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Insights into patient characteristics and documentation of the use of sedative-hypnotic/anxiolytics in primary care: a retrospective chart review study



Despite the known safety risks of long-term use of sedative-hypnotic/anxiolytic medications, there has been limited guidance for the safe and effective use of their chronic use in a primary care clinic setting. Understanding the characteristics of patients who receive sedative-hypnotic/anxiolytic medication and the clinical documentation process in primary care is the first step towards understanding the nature of the problem and will help inform future strategies for clinical research and practice.


Characterize patients who received a sedative-hypnotic/anxiolytic prescription in primary care, and (2) gain an understanding of the clinical documentation of sedative-hypnotic/anxiolytic indication and monitoring in electronic medical records (EMR).


A random selection of patients who received a prescription for a benzodiazepine or Z-drug hypnotic between January 2014 and August 2016 from four primary care clinics in Winnipeg were included. Data was collected retrospectively using the EMR (Accuro®). Patient variables recorded included sex, age, comorbidities, medications, smoking status, and alcohol status. Treatment variables included drug type, indication, pattern of use, dose, adverse events, psychosocial intervention, tapering attempts, social support, life stressor, and monitoring parameters for sedative-hypnotic use. Demographic and clinical characteristics were described using descriptive statistics.


Records from a sample of 200 primary care patients prescribed sedative-hypnotic/anxiolytics were analyzed (mean age 55.8 years old, 61.5% ≥ 65 years old, 61.0% female). Long-term chronic use (≥ 1 year) of a sedative-hypnotic/anxiolytic agent was observed in 29.5% of the sample. Zopiclone (30.7%) and lorazepam (28.7%) were the most common agents prescribed. Only 9.5% of patients had documentation of a past tapering attempt of their sedative-hypnotic/anxiolytic. The most common indications for sedative-hypnotic/anxiolytic use recorded were anxiety (33.0%) and sleep (18.0%), but indication was undetermined for 57.0% of patients. Depression (33.5%) and falls (18.5%) were reported by patients after the initiation of these agents.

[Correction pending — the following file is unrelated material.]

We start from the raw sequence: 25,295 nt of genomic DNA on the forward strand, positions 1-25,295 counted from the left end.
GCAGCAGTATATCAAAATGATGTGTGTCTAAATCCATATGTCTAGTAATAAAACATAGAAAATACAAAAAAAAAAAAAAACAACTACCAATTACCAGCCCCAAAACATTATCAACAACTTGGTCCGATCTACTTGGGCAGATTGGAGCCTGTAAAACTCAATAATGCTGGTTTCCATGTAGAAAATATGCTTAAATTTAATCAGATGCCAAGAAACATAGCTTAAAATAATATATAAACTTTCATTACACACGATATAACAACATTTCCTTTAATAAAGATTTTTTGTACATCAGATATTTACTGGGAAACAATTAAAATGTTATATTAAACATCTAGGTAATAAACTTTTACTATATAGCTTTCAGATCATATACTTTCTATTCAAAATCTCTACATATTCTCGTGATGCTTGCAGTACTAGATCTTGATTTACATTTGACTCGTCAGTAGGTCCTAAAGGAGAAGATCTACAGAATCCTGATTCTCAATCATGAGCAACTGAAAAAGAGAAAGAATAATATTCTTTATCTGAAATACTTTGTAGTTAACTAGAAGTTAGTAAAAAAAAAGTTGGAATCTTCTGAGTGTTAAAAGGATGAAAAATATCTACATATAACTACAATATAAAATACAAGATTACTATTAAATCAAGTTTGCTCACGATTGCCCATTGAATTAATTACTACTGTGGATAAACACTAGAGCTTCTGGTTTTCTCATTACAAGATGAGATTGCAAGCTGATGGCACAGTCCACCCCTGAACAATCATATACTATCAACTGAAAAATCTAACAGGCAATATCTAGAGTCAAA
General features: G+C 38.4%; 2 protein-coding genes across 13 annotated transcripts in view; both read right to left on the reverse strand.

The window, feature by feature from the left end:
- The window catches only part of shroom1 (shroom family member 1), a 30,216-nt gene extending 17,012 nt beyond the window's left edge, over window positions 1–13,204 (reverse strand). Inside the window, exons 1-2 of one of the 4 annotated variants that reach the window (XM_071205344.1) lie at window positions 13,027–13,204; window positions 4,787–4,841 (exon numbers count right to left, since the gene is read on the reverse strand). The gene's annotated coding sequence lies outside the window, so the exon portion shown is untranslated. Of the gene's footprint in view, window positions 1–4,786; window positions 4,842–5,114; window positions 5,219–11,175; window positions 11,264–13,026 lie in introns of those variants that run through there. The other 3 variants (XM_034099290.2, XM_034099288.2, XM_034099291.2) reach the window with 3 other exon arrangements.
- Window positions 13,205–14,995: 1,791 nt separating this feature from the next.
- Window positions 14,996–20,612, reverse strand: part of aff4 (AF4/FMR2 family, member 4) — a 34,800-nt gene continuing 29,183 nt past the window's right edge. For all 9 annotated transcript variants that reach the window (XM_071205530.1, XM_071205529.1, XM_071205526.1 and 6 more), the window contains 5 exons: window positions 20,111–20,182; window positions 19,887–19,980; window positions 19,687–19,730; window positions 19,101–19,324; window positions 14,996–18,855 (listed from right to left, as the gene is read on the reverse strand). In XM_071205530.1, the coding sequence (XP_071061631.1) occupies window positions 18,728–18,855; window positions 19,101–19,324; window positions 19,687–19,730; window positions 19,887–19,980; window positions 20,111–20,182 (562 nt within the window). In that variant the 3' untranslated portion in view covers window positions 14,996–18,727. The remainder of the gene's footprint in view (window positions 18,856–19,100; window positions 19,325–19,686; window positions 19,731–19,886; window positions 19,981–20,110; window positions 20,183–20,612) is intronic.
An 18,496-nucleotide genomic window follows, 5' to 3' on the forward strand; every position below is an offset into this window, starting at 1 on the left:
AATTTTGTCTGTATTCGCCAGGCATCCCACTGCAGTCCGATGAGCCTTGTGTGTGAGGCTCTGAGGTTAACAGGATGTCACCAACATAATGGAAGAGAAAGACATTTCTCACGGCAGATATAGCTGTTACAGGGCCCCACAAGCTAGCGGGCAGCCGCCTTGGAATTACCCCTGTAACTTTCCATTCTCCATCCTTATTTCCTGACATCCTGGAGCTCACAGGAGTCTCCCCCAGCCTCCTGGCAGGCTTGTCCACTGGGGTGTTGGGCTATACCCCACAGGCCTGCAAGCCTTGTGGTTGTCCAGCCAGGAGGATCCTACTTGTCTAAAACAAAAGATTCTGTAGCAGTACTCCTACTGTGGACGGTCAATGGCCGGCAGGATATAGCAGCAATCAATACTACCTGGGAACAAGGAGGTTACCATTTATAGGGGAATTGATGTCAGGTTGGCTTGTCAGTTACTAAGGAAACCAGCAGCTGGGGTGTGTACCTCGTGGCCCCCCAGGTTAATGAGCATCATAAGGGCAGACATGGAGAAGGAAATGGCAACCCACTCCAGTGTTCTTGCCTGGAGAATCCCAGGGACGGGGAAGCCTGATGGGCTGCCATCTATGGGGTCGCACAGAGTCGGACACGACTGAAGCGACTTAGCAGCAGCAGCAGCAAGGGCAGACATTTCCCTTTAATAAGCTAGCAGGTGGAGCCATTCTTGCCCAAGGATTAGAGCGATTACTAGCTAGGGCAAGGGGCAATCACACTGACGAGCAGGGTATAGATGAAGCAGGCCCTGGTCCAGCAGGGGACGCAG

A higher proportion of females and users 65 years and older received a prescription for a sedative-hypnotic/anxiolytic, consistent with previous studies on sedative-hypnotic use. We found inconsistencies in the documentation surrounding sedative-hypnotic/anxiolytic use. The indication for their use was unclear in a large number of patients. These findings will help us understand the state of the problem in primary care and inform future strategies for clinical research.

Peer Review reports


Benzodiazepines and Z-hypnotics (such as zopiclone and zolpidem) are commonly prescribed for sleep disorders [1,2,3,4,5,6,7,8]. Benzodiazepines are also widely used to treat anxiety, and as adjunct treatment for depression, and pain management [1,2,3,4,5, 8]. Although less frequent, benzodiazepines can also be used for treatment of seizures and muscle spasticity [1,2,3,4,5]. Approximately 10% of Canadians have reported using prescription sedative-hypnotic/anxiolytics, with the highest rates of use among females and the elderly [1, 2, 6, 7]. In Manitoba, the prevalence of benzodiazepines use remained steady at about 6.1% between 1996 to 2012, but the prevalence of Z-hypnotic use increased 3.4 fold from 1.1% to 3.7% [9]. While the use of these agents is recommended to be short term and limited to a few weeks, some individuals remain on these agents for years or even decades [1,2,3,4,5, 10]. A Manitoba study found 3.8% of all individuals who started a benzodiazepine or Z-hypnotic become sustained users of these agents for at least two years with the average years of continuous use being 4.4 years [10]. A study of 64 primary care clinics in Quebec found benzodiazepines were used by 22.6% with anxiety disorder specifically and 88.4% used these agents, both regular and as-needed dosing, for more than 12 weeks [11]. Another study by Steinman et al. have reported 40% of individuals, with 33% of individuals 18–64 years and 59% of individuals 65 years and older, using these agents for approximately 6 months or greater [12]. In a cross-sectional population-based study by Johnson et al., 11.5% of non-care home residents and 28.4% of care home residents in Scotland 65 years and older were receiving a benzodiazepine or Z-drug [13]. Pinsker et al. identified 36.2% of 257 primary care elderly patients (mean age 72 years old) were receiving a benzodiazepine for one or more years [14].

Chronic sedative-hypnotic use has been linked to interference with daytime functioning, motor vehicle accidents, fall risk and injury, cognitive impairment, and physical dependence [1, 4,5,6,7,8,9,10, 15,16,17,18,19,20,21]. Withdrawal symptoms include anxiety, depression, agitation, nausea, vomiting, hallucination, hypersensitivity to stimuli, perceptual distortions, depersonalizations, and seizures [1, 4, 5, 15, 16]. The risk of dependence, withdrawal and rebound symptoms, and abuse has been associated with higher doses, longer duration of use (e.g., over a year), shorter acting agents (e.g., triazolam), and in patients with a history of psychiatric illness [17]. As a result, discontinuation protocols must be done slowly with careful monitoring to minimize the effects of withdrawal.